Winter cleaning at East Riddlesden Hall

A painting being carefully wrapped to go offsite for conservation.

During the quieter winter months at East Riddlesden Hall Jackie our house steward and her team of volunteers are kept busy with important conservation work and cleaning. This makes sure that the house and collection are in excellent condition year round and are looked after for future generations to enjoy too.

Shifting the dust

From November to the beginning of February the team squeeze behind furniture, climb up ladders and reach under beds to remove dust from all the nooks and crannies. Dust builds up quickly in a house like East Riddlesden Hall and it can cause damage by general soiling or by speeding up chemical processes that lead to material breakdown.
We always dry dust with a cloth or fine horsehair brush, and never use polish as this leaves a film on the surface of the object.

Every object in the collection gets personal attention and we check its condition against our care plan records to make sure that no damage has been done over the year.

Dusting is a slow but rewarding task for the conservation team.
Membe of staff cleaning wooden carving on a panel with a fine brush
Dusting is a slow but rewarding task for the conservation team.

Caring for the floor

The wooden floors in the house suffer from wear and tear from the 38,000 pairs of shoes that tread the floorboards each year. We try to stop as much gravel and dirt from coming into the house by using coir mats at the entrance, and research has shown that we need to use three meters of this to catch all the dirt.

Every morning we dry mop the floors to remove dust and dirt from the previous day, doing this in a morning allows for the dust to settle overnight. Each winter we apply traffic wax to the boards to keep them in a great condition.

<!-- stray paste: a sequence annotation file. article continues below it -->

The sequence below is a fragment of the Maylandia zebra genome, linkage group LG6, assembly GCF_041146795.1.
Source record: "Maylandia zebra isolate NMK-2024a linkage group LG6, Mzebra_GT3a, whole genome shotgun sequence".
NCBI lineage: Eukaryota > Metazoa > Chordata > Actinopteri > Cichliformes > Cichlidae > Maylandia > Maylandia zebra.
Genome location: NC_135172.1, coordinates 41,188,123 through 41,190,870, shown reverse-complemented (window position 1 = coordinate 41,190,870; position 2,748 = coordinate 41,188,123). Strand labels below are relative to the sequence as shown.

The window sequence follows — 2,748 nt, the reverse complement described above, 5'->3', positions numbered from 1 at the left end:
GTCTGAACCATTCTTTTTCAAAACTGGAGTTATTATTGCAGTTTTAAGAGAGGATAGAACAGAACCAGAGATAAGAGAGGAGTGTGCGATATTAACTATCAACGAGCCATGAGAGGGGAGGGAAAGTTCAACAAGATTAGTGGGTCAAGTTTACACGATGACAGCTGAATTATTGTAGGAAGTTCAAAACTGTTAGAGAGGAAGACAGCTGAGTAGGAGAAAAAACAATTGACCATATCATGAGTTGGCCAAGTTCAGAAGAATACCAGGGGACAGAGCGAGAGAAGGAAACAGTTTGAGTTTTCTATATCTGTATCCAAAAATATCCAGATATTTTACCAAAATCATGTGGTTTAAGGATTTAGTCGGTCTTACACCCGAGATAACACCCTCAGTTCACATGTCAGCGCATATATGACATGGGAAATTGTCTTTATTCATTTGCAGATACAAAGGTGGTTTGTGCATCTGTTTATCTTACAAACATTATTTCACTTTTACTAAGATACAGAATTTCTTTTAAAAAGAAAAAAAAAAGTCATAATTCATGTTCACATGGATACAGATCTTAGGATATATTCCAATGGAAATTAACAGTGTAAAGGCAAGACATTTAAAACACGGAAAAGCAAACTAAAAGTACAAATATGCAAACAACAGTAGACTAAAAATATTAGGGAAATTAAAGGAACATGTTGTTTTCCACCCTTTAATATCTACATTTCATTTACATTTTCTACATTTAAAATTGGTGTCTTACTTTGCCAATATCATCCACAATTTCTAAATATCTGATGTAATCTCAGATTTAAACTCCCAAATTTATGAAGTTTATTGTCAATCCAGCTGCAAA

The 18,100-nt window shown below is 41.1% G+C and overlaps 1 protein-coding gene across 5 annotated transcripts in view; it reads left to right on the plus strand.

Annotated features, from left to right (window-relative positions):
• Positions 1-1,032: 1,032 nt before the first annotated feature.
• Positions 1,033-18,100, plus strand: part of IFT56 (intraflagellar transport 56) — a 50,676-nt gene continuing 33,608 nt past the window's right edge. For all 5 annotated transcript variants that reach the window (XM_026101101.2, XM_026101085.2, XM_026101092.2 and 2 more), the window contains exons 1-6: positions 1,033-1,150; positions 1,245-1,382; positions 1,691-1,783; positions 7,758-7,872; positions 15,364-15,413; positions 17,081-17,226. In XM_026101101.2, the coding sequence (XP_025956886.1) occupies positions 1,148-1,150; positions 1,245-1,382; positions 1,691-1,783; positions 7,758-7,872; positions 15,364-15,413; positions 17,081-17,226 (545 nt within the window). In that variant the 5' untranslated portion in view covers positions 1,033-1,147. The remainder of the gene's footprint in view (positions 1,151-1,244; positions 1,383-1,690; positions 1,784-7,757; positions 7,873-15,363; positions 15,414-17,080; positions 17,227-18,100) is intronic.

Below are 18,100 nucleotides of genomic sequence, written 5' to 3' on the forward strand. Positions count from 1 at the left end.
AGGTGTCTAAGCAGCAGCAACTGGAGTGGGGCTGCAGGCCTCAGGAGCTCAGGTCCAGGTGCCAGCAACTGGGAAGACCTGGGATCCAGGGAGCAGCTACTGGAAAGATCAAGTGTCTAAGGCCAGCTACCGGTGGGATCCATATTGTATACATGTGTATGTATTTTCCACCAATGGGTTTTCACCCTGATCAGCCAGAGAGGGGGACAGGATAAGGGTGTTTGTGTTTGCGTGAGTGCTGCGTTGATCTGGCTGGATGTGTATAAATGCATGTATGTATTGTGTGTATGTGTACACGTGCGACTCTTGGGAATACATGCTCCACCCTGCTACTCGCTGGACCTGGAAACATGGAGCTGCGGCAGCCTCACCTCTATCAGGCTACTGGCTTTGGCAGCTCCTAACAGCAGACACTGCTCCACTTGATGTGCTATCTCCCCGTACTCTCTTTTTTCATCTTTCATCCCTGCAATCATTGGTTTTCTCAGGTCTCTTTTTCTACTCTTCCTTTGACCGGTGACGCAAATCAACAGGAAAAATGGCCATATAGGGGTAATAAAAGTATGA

Outside help

Some jobs are too specialised for us to manage alone, and need the help of external companies.

This year we’ve been joined by Skillingtons, one of the UK's leading building conservation, repair, and restoration companies. Over the years a number of cracks have appeared in the ornate Jacobean plasterwork ceilings in the Dining Room and His Own Parlour. A survey showed that work needed to be carried out to strengthen the ceilings.

Floorboards in the bedrooms above the two ceilings have been lifted to allow Skillingtons to access the ceilings below. Stainless steel straps will be attached between the top of the plaster and the joist above to prevent further cracking.

Specialist work doesn’t come cheap and it took us four years of fundraising to be able to commission the survey alone. We’d like to thank our visitors and members for their ongoing and generous support; every visit to East Riddlesden Hall and every purchase made in the shop and tea-room allows us to pay for essential work like this.

Lifting the floorboards allows the specialists to take a closer look at what work may needed
A man carefully checking under floorboards to see the condition of the plaster on the roof below
Lifting the floorboards allows the specialists to take a closer look at what work may needed

To take a closer look at the house in its winter conservation phase, please join us for a behind the scenes tour. The tours last for 25 minutes and are at 11am, 1pm and 2pm every weekend in November.

Tours are free, general admission prices apply - free entry for National Trust members.